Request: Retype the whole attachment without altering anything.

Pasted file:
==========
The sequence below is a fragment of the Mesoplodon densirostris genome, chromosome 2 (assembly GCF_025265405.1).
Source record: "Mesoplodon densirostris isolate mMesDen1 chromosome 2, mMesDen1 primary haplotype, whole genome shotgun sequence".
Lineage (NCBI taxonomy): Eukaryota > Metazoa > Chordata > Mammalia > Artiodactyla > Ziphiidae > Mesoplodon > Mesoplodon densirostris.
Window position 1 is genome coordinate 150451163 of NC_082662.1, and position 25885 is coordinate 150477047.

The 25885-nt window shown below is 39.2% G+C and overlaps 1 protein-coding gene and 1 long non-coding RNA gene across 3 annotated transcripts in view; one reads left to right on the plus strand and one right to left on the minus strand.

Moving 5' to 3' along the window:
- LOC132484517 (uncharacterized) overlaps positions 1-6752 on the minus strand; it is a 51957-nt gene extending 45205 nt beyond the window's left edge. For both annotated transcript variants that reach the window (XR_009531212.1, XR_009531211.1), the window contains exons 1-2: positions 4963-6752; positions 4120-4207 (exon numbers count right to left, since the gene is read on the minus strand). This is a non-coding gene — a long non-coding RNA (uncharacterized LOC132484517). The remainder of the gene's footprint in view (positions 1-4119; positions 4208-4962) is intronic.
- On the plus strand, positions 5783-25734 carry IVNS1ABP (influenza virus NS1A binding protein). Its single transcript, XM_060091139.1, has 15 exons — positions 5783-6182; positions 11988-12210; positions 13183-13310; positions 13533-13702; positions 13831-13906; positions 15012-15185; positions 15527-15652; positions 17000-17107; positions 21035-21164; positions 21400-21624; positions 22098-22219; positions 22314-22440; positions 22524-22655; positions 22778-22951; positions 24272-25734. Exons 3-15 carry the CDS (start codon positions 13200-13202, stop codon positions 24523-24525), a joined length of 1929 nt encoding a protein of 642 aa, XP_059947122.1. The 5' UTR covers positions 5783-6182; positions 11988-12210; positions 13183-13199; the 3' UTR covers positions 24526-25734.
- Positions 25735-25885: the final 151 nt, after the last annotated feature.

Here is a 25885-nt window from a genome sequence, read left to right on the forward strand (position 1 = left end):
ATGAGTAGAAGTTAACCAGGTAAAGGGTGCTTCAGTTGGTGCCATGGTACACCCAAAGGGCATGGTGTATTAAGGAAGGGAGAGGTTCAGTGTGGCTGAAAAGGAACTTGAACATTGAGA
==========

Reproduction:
The sequence below is a fragment of the Mesoplodon densirostris genome, chromosome 2 (assembly GCF_025265405.1).
Source record: "Mesoplodon densirostris isolate mMesDen1 chromosome 2, mMesDen1 primary haplotype, whole genome shotgun sequence".
Lineage (NCBI taxonomy): Eukaryota > Metazoa > Chordata > Mammalia > Artiodactyla > Ziphiidae > Mesoplodon > Mesoplodon densirostris.
Window position 1 is genome coordinate 150451163 of NC_082662.1, and position 25885 is coordinate 150477047.

The 25885-nt window shown below is 39.2% G+C and overlaps 1 protein-coding gene and 1 long non-coding RNA gene across 3 annotated transcripts in view; one reads left to right on the plus strand and one right to left on the minus strand.

Moving 5' to 3' along the window:
- LOC132484517 (uncharacterized) overlaps positions 1-6752 on the minus strand; it is a 51957-nt gene extending 45205 nt beyond the window's left edge. For both annotated transcript variants that reach the window (XR_009531212.1, XR_009531211.1), the window contains exons 1-2: positions 4963-6752; positions 4120-4207 (exon numbers count right to left, since the gene is read on the minus strand). This is a non-coding gene — a long non-coding RNA (uncharacterized LOC132484517). The remainder of the gene's footprint in view (positions 1-4119; positions 4208-4962) is intronic.
- On the plus strand, positions 5783-25734 carry IVNS1ABP (influenza virus NS1A binding protein). Its single transcript, XM_060091139.1, has 15 exons — positions 5783-6182; positions 11988-12210; positions 13183-13310; positions 13533-13702; positions 13831-13906; positions 15012-15185; positions 15527-15652; positions 17000-17107; positions 21035-21164; positions 21400-21624; positions 22098-22219; positions 22314-22440; positions 22524-22655; positions 22778-22951; positions 24272-25734. Exons 3-15 carry the CDS (start codon positions 13200-13202, stop codon positions 24523-24525), a joined length of 1929 nt encoding a protein of 642 aa, XP_059947122.1. The 5' UTR covers positions 5783-6182; positions 11988-12210; positions 13183-13199; the 3' UTR covers positions 24526-25734.
- Positions 25735-25885: the final 151 nt, after the last annotated feature.

Here is a 25885-nt window from a genome sequence, read left to right on the forward strand (position 1 = left end):
ATGAGTAGAAGTTAACCAGGTAAAGGGTGCTTCAGTTGGTGCCATGGTACACCCAAAGGGCATGGTGTATTAAGGAAGGGAGAGGTTCAGTGTGGCTGAAAAGGAACTTGAACATTGAGA